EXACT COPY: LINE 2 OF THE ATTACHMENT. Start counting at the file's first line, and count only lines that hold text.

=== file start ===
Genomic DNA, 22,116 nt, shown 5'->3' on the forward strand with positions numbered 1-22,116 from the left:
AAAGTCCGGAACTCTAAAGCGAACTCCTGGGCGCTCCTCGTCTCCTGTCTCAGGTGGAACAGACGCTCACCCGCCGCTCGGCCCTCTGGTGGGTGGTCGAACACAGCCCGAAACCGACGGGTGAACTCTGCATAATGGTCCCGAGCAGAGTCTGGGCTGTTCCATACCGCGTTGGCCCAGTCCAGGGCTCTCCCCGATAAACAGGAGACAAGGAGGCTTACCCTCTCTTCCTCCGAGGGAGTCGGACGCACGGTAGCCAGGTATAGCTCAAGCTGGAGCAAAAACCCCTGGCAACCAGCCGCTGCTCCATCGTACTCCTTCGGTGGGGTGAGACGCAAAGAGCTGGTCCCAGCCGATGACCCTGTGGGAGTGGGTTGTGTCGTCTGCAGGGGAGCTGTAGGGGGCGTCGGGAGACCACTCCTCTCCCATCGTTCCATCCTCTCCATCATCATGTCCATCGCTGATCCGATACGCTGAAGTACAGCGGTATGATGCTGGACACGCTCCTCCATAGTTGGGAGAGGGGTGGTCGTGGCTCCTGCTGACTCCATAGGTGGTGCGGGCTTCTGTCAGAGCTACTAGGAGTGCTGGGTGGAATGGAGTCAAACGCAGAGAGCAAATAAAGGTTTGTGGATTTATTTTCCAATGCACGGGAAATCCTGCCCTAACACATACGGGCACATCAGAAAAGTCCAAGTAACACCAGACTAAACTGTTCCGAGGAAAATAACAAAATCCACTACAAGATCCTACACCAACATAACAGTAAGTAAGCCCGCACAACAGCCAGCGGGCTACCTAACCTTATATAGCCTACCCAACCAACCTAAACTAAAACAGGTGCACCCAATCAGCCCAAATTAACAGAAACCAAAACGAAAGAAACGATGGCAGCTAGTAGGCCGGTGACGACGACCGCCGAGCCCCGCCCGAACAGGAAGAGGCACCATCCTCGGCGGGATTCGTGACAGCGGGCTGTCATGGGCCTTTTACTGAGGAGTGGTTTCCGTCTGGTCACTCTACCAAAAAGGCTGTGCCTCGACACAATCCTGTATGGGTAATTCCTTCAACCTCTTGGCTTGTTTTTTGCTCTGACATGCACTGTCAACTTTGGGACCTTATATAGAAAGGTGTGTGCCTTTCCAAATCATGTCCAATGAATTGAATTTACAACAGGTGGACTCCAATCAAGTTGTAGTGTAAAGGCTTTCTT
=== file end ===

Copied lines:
AAAGTCCGGAACTCTAAAGCGAACTCCTGGGCGCTCCTCGTCTCCTGTCTCAGGTGGAACAGACGCTCACCCGCCGCTCGGCCCTCTGGTGGGTGGTCGAACACAGCCCGAAACCGACGGGTGAACTCTGCATAATGGTCCCGAGCAGAGTCTGGGCTGTTCCATACCGCGTTGGCCCAGTCCAGGGCTCTCCCCGATAAACAGGAGACAAGGAGGCTTACCCTCTCTTCCTCCGAGGGAGTCGGACGCACGGTAGCCAGGTATAGCTCAAGCTGGAGCAAAAACCCCTGGCAACCAGCCGCTGCTCCATCGTACTCCTTCGGTGGGGTGAGACGCAAAGAGCTGGTCCCAGCCGATGACCCTGTGGGAGTGGGTTGTGTCGTCTGCAGGGGAGCTGTAGGGGGCGTCGGGAGACCACTCCTCTCCCATCGTTCCATCCTCTCCATCATCATGTCCATCGCTGATCCGATACGCTGAAGTACAGCGGTATGATGCTGGACACGCTCCTCCATAGTTGGGAGAGGGGTGGTCGTGGCTCCTGCTGACTCCATAGGTGGTGCGGGCTTCTGTCAGAGCTACTAGGAGTGCTGGGTGGAATGGAGTCAAACGCAGAGAGCAAATAAAGGTTTGTGGATTTATTTTCCAATGCACGGGAAATCCTGCCCTAACACATACGGGCACATCAGAAAAGTCCAAGTAACACCAGACTAAACTGTTCCGAGGAAAATAACAAAATCCACTACAAGATCCTACACCAACATAACAGTAAGTAAGCCCGCACAACAGCCAGCGGGCTACCTAACCTTATATAGCCTACCCAACCAACCTAAACTAAAACAGGTGCACCCAATCAGCCCAAATTAACAGAAACCAAAACGAAAGAAACGATGGCAGCTAGTAGGCCGGTGACGACGACCGCCGAGCCCCGCCCGAACAGGAAGAGGCACCATCCTCGGCGGGATTCGTGACAGCGGGCTGTCATGGGCCTTTTACTGAGGAGTGGTTTCCGTCTGGTCACTCTACCAAAAAGGCTGTGCCTCGACACAATCCTGTATGGGTAATTCCTTCAACCTCTTGGCTTGTTTTTTGCTCTGACATGCACTGTCAACTTTGGGACCTTATATAGAAAGGTGTGTGCCTTTCCAAATCATGTCCAATGAATTGAATTTACAACAGGTGGACTCCAATCAAGTTGTAGTGTAAAGGCTTTCTT